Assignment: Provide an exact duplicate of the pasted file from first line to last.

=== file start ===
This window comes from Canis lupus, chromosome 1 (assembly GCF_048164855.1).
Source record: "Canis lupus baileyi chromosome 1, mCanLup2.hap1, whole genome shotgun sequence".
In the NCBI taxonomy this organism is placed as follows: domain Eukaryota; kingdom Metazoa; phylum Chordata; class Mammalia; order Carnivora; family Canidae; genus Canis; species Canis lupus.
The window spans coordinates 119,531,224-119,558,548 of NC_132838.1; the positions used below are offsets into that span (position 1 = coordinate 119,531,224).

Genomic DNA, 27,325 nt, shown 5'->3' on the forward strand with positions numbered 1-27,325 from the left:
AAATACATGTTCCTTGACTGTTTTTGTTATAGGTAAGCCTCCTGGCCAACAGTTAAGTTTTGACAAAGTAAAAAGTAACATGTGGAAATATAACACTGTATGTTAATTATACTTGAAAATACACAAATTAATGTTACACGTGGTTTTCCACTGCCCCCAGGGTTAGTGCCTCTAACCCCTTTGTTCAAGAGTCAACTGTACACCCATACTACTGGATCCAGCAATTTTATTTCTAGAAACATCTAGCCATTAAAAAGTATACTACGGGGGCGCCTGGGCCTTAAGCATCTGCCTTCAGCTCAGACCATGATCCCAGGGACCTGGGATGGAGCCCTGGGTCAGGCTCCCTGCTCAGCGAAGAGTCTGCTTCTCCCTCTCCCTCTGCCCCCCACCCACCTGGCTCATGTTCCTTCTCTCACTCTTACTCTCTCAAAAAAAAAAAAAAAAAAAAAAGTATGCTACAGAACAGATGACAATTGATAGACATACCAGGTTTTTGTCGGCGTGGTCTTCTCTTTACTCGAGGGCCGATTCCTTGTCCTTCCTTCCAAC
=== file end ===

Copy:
This window comes from Canis lupus, chromosome 1 (assembly GCF_048164855.1).
Source record: "Canis lupus baileyi chromosome 1, mCanLup2.hap1, whole genome shotgun sequence".
In the NCBI taxonomy this organism is placed as follows: domain Eukaryota; kingdom Metazoa; phylum Chordata; class Mammalia; order Carnivora; family Canidae; genus Canis; species Canis lupus.
The window spans coordinates 119,531,224-119,558,548 of NC_132838.1; the positions used below are offsets into that span (position 1 = coordinate 119,531,224).

Genomic DNA, 27,325 nt, shown 5'->3' on the forward strand with positions numbered 1-27,325 from the left:
AAATACATGTTCCTTGACTGTTTTTGTTATAGGTAAGCCTCCTGGCCAACAGTTAAGTTTTGACAAAGTAAAAAGTAACATGTGGAAATATAACACTGTATGTTAATTATACTTGAAAATACACAAATTAATGTTACACGTGGTTTTCCACTGCCCCCAGGGTTAGTGCCTCTAACCCCTTTGTTCAAGAGTCAACTGTACACCCATACTACTGGATCCAGCAATTTTATTTCTAGAAACATCTAGCCATTAAAAAGTATACTACGGGGGCGCCTGGGCCTTAAGCATCTGCCTTCAGCTCAGACCATGATCCCAGGGACCTGGGATGGAGCCCTGGGTCAGGCTCCCTGCTCAGCGAAGAGTCTGCTTCTCCCTCTCCCTCTGCCCCCCACCCACCTGGCTCATGTTCCTTCTCTCACTCTTACTCTCTCAAAAAAAAAAAAAAAAAAAAAAGTATGCTACAGAACAGATGACAATTGATAGACATACCAGGTTTTTGTCGGCGTGGTCTTCTCTTTACTCGAGGGCCGATTCCTTGTCCTTCCTTCCAAC